West Virginia’s top leaders are uniting behind a plan to target the growing inmate crowding crisis, according to a letter obtained by The Associated Press, pledging the needed support for a comprehensive study of the state’s criminal justice system.
The development clears a key obstacle after years of debate over how to keep the public safe while steering people convicted of crimes away from winding up back behind bars. While West Virginia ranks low both for crime rates and its number of inmates, its prisons and network of regional jails are all at or over capacity. Officials have wrangled over the cost of a new prison as well as programs, particularly substance abuse treatment, meant to deter repeat offenders.
The Justice Reinvestment project overseen by the nonpartisan Council of State Governments worked with at least 16 other states with similar problems, including neighboring Ohio and Pennsylvania. But the project’s reviews require the cooperation of a state’s officials from all three branches of government and across party lines.
That needed support is reflected in a letter to the project’s partners signed last month by Gov. Earl Ray Tomblin, Supreme Court Chief Justice Menis Ketchum, Senate President Jeff Kessler and House Speaker Rick Thompson, all Democrats. Senate Minority Leader Mike Hall and House Minority Leader Tim Armstead also signed on, as did Supreme Court Administrator Steve Canterbury, Corrections Commissioner Jim Rubenstein and the president of the state prosecuting attorneys association.
Such across-the-board cooperation would ensure that the project can obtain the detailed records needed to scrutinize the state’s criminal justice system. It should also help land outside funding for the comprehensive review. The U.S. Justice Department’s Bureau of Justice Assistance and the Pew Center on the States finances this research, and the letter is addressed to officials with both as well as with the Urban Institute’s Justice Reinvestment Initiative.
Administration officials expect a response from the project’s coordinators this week.
Tomblin first proposed enlisting the Justice Reinvestment project in February, while the Legislature wrangled over dueling approaches to inmate crowding. The year’s regular session saw a wide-ranging measure fail on its final night, amid GOP-led concerns about scaling back penalties for certain categories of drug offenders. Armstead, R-Kanawha, said at the time that passage of that bill would cost his caucus’ support of the proposed study.
The seven-page letter outlines West Virginia’s quandary: while its crime rate has not risen significantly, its behind-bars population has. The number of inmates convicted of felonies and sentenced to corrections facilities has quadrupled since 1990, to more than 6,900. That’s left the state’s prisons at capacity, forcing around 1,800 convicted felons to serve at least parts of their term in regional jails. The 10 jails were designed to hold a total of 2,900 inmates, but had more than 4,740 as of mid-May, according to state officials.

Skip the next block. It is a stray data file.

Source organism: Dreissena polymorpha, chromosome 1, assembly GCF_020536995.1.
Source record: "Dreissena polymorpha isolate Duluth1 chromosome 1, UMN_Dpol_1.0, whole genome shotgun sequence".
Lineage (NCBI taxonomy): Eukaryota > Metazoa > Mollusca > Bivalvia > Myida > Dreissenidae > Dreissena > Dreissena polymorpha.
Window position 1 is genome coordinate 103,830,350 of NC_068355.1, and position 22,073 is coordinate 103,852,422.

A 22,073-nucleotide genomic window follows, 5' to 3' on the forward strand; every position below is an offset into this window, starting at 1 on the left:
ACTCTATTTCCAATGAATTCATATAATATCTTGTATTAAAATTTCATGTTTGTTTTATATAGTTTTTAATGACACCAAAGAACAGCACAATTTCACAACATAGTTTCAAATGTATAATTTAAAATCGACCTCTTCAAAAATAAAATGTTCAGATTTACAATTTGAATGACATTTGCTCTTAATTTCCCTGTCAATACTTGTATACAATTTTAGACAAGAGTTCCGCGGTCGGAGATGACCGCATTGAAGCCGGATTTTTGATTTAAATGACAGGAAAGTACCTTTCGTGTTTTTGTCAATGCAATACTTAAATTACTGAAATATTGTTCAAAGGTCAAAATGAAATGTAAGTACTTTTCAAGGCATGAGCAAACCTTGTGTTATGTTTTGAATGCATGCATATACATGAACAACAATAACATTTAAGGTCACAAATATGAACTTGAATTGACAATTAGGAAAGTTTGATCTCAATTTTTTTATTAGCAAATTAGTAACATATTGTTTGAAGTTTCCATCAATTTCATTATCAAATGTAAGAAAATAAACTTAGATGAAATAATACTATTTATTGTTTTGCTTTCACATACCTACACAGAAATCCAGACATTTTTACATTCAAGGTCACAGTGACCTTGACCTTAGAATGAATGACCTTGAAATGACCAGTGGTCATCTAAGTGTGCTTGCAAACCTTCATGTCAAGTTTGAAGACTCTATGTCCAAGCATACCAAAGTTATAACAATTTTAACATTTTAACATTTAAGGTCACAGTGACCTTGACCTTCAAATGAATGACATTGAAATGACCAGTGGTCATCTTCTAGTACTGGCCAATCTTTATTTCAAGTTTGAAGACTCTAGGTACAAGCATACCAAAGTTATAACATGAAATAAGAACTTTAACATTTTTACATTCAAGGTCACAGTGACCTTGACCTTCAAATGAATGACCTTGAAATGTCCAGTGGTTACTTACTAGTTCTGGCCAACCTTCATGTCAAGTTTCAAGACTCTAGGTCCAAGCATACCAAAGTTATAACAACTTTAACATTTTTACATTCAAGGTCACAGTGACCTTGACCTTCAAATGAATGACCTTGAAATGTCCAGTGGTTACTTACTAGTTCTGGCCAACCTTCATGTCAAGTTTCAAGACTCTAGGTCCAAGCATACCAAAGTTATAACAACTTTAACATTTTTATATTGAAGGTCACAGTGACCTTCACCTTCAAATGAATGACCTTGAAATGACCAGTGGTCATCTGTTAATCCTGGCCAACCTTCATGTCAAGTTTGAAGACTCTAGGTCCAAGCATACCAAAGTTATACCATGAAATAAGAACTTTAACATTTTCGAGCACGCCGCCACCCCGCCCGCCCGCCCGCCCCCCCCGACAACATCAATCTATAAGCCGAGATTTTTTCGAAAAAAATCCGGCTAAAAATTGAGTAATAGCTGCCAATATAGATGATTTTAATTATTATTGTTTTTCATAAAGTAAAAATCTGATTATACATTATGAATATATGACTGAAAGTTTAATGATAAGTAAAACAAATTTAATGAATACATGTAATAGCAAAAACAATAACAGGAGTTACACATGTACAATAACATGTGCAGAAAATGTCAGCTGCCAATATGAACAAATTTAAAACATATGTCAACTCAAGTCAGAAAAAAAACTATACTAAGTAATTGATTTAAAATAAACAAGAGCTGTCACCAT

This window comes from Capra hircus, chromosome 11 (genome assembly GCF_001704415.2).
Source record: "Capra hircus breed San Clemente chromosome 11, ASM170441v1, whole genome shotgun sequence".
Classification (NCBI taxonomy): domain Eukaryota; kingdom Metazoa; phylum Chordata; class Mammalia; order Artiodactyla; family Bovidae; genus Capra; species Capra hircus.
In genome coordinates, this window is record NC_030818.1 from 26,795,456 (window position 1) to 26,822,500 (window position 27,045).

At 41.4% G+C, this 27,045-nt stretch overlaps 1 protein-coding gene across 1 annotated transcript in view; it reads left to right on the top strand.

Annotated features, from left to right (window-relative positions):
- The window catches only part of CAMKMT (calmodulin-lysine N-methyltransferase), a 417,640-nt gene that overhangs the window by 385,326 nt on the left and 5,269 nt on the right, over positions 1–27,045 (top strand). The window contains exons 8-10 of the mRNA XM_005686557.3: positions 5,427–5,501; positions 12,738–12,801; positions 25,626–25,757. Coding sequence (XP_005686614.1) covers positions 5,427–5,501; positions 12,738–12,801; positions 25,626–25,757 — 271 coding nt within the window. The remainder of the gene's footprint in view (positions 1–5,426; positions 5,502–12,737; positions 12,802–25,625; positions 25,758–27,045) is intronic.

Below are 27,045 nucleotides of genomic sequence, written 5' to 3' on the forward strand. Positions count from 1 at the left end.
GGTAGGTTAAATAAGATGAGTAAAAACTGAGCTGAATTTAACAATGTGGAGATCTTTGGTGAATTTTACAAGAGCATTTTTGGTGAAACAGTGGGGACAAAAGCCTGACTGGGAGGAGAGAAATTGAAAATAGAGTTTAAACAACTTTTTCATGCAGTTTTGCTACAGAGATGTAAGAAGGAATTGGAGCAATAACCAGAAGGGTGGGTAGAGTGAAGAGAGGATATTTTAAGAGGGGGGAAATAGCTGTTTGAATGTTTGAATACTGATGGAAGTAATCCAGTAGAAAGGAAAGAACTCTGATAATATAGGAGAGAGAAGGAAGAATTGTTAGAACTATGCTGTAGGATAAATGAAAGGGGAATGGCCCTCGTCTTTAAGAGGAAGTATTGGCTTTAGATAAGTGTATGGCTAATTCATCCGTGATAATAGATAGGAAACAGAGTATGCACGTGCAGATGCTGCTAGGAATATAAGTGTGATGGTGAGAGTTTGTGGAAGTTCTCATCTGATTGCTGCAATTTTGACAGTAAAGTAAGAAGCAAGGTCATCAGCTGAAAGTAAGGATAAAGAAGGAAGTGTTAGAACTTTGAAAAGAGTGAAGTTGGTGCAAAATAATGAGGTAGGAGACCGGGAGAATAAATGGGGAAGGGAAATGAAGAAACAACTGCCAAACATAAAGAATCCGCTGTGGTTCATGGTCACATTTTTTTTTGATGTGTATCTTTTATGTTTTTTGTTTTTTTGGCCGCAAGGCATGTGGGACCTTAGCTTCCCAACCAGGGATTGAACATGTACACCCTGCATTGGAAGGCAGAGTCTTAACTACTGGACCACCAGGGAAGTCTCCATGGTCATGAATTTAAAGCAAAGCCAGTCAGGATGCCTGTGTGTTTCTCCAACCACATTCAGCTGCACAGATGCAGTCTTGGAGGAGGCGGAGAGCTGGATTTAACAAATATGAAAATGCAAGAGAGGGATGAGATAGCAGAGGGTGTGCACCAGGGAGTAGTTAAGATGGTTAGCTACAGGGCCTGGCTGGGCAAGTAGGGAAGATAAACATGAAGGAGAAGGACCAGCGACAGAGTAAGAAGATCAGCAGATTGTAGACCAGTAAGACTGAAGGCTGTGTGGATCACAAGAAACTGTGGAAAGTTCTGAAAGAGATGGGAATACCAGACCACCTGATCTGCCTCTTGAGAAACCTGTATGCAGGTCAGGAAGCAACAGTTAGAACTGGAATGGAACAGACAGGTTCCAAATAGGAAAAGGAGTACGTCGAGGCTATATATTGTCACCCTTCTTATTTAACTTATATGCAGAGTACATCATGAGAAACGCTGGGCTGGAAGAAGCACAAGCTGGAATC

These jails are meant for people convicted of misdemeanors or who face unresolved criminal charges. Among other issues, the now-overcrowded jails lack the mental health, substance abuse and rehabilitation-oriented programs that are routinely mandated by felony sentences.
The letter said that West Virginia has seen the second-highest growth of corrections spending among the states, and its jails now hold the fourth-highest percentage of felons.
“Most projections show that the state’s prison population is expected to grow by 45 percent by 2020. That growth is unsustainable,” the letter said. “The corrections problem is enormous, far-reaching and complicated. The stakes for our state’s citizens could not be higher.”
West Virginia officials are hoping for results similar to those in Texas, which approached the council’s Justice Center while preparing to spend $800 million on new prisons in 2007. The resulting project review led that state to reduce its inmate population by more than 8,000 over three years and cut its probation revocation rate by one-fourth, according to Justice Center figures. Texas canceled its prison construction plans, estimating a net savings of $440 million.
More recently, the project advised Pennsylvania to improve a parole system that keeps many inmates in prison even after they are approved for parole, and revamp sentencing practices that result in thousands of short-term inmates cycling in and out of prison before they can benefit from programs that could make them less likely to commit future crimes. The project’s report for that state, issued late last month, recommended that decreasing reliance on prison space would shrink the prison population by thousands of inmates and save $350 million over five years, with only a quarter of that amount needed to finance such changes suggested for elsewhere in the system as dedicating community corrections centers for prisoners nearing parole.